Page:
Of course, black and white suits some images better than others. I looked over some of my selects and thought "Would I have shot this in black and white in my earlier years?" and if the answer was yes then that image was a candidate for a trip over to P/S.
The detail in the leaves and bark made this one prime. There are several paths you can take to convert...I ended up using the lab channels one. It gave me what I wanted without too much
fuss. This image was shot with a 50mm prime lens and is super sharp which doesn't translate well here however on paper it should look very nice...now I just need to decide which paper has the right patina to do it justice.

Monday, February 7, 2011

Colorful Spring Visitor

Following my earlier post of eliciting an invitation to spring, I'm posting another springy summery shot so I can get in the mood and hold the cold in sway, which is about to visit us once again. Alas, April is only 9 weeks away...yeah!

I snapped this Swallowtail with a 30 year old Nikkor 135mm prime lens, opened all the way to f3.5, which rendered some nice bokeh, handheld at 1/200th at ISO 200. I really had to creep up on the fellow so he wouldn't take flight.


With last week's deep freeze in mind and the news that another one is about to hit this Wednesday, I just had to remind myself of spring and warm spring colors. Something akin to a mental or perhaps a visual cup of hot cocoa.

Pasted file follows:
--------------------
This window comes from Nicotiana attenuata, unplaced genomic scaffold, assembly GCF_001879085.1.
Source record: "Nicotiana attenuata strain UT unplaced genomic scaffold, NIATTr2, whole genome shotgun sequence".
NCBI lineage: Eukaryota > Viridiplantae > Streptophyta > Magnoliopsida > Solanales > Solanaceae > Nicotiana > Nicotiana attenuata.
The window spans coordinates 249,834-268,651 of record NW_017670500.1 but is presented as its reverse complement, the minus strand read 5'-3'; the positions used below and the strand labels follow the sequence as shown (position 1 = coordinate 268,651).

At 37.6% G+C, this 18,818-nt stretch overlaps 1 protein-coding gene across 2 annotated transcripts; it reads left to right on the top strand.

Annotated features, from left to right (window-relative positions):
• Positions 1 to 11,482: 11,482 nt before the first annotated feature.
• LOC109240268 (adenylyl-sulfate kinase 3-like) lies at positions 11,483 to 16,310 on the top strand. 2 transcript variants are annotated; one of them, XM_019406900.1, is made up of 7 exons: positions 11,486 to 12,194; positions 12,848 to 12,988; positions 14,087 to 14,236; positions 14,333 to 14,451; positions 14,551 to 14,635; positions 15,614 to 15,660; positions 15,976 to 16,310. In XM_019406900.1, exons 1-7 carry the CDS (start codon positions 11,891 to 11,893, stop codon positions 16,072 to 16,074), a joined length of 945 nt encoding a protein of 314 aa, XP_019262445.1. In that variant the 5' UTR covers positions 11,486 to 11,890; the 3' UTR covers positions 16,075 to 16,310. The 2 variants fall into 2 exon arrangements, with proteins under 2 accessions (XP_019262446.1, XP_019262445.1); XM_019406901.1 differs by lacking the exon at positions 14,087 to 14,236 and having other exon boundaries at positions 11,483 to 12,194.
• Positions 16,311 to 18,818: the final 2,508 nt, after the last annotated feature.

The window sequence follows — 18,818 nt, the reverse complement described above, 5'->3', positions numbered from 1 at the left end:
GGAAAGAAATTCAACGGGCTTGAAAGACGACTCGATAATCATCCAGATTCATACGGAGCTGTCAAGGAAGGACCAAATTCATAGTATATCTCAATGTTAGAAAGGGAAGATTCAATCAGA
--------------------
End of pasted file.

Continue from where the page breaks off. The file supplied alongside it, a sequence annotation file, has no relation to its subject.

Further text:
This was shot last April so not too far off...but as you can see I tried to include to include the entire ROYGBIV spectrum...heavy on the G side with a healthy smattering of ROY and a sprig of V. Set @ ISO 400 at 1/500th @ f5.6.

Be warm.

Friday, February 4, 2011

Back at the Mack

I have shot this Mack truck in bright sun, on cold cloudy days, in the rain, after the rain, at night with strobes. I guess I'm documenting it's slow demise. The house and shed in the back are both abandoned. A year and a half ago Mack was all in one piece. The only shot I don't have is Mack covered in snow. Well, it snowed last night...all of about one inch...thought maybe it would be covered somewhat...but alas no Mack in snow. Just a little bit around the edges. This is a shot I took as I approached and ...so this is my Mack in Snow shot. Maybe next time.
In manual mode, ISO 200, f7.1 at 1/200th. Run thru' highpass filter in P/S for contrast.

Tuesday, February 1, 2011

Shoot Through Umbrella Day